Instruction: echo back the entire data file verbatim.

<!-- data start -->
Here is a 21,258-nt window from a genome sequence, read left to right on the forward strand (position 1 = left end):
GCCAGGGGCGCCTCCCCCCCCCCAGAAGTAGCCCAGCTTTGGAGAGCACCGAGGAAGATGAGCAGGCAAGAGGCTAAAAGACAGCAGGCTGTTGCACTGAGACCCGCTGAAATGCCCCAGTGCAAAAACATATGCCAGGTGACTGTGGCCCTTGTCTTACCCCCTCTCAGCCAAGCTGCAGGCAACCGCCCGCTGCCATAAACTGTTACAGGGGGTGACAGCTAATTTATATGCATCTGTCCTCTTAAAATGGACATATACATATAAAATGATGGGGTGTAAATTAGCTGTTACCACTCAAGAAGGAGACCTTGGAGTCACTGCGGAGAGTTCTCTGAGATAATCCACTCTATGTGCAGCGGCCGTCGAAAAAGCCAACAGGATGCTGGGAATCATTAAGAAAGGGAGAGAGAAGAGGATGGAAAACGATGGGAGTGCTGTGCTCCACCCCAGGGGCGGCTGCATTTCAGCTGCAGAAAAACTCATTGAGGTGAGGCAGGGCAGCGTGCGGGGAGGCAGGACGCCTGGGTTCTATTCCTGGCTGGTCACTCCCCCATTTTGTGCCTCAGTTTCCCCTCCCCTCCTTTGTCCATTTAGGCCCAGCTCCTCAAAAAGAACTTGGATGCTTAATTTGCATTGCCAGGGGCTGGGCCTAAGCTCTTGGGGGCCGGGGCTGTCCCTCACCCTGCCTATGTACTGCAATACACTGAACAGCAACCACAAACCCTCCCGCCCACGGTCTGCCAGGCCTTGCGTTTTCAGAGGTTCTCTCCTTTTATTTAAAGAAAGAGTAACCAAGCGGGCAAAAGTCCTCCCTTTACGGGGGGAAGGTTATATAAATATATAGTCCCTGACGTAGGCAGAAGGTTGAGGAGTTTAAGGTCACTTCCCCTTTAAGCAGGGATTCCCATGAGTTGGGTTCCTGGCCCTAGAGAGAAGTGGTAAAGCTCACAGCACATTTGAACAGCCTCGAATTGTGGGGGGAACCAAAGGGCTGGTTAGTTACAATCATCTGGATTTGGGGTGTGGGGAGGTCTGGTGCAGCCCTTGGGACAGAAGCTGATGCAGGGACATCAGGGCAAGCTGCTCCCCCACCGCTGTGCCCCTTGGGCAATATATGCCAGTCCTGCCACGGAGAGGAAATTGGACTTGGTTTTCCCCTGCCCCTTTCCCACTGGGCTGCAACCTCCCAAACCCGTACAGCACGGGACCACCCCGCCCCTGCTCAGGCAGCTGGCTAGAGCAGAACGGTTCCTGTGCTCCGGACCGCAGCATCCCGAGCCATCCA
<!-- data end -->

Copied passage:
Here is a 21,258-nt window from a genome sequence, read left to right on the forward strand (position 1 = left end):
GCCAGGGGCGCCTCCCCCCCCCCAGAAGTAGCCCAGCTTTGGAGAGCACCGAGGAAGATGAGCAGGCAAGAGGCTAAAAGACAGCAGGCTGTTGCACTGAGACCCGCTGAAATGCCCCAGTGCAAAAACATATGCCAGGTGACTGTGGCCCTTGTCTTACCCCCTCTCAGCCAAGCTGCAGGCAACCGCCCGCTGCCATAAACTGTTACAGGGGGTGACAGCTAATTTATATGCATCTGTCCTCTTAAAATGGACATATACATATAAAATGATGGGGTGTAAATTAGCTGTTACCACTCAAGAAGGAGACCTTGGAGTCACTGCGGAGAGTTCTCTGAGATAATCCACTCTATGTGCAGCGGCCGTCGAAAAAGCCAACAGGATGCTGGGAATCATTAAGAAAGGGAGAGAGAAGAGGATGGAAAACGATGGGAGTGCTGTGCTCCACCCCAGGGGCGGCTGCATTTCAGCTGCAGAAAAACTCATTGAGGTGAGGCAGGGCAGCGTGCGGGGAGGCAGGACGCCTGGGTTCTATTCCTGGCTGGTCACTCCCCCATTTTGTGCCTCAGTTTCCCCTCCCCTCCTTTGTCCATTTAGGCCCAGCTCCTCAAAAAGAACTTGGATGCTTAATTTGCATTGCCAGGGGCTGGGCCTAAGCTCTTGGGGGCCGGGGCTGTCCCTCACCCTGCCTATGTACTGCAATACACTGAACAGCAACCACAAACCCTCCCGCCCACGGTCTGCCAGGCCTTGCGTTTTCAGAGGTTCTCTCCTTTTATTTAAAGAAAGAGTAACCAAGCGGGCAAAAGTCCTCCCTTTACGGGGGGAAGGTTATATAAATATATAGTCCCTGACGTAGGCAGAAGGTTGAGGAGTTTAAGGTCACTTCCCCTTTAAGCAGGGATTCCCATGAGTTGGGTTCCTGGCCCTAGAGAGAAGTGGTAAAGCTCACAGCACATTTGAACAGCCTCGAATTGTGGGGGGAACCAAAGGGCTGGTTAGTTACAATCATCTGGATTTGGGGTGTGGGGAGGTCTGGTGCAGCCCTTGGGACAGAAGCTGATGCAGGGACATCAGGGCAAGCTGCTCCCCCACCGCTGTGCCCCTTGGGCAATATATGCCAGTCCTGCCACGGAGAGGAAATTGGACTTGGTTTTCCCCTGCCCCTTTCCCACTGGGCTGCAACCTCCCAAACCCGTACAGCACGGGACCACCCCGCCCCTGCTCAGGCAGCTGGCTAGAGCAGAACGGTTCCTGTGCTCCGGACCGCAGCATCCCGAGCCATCCA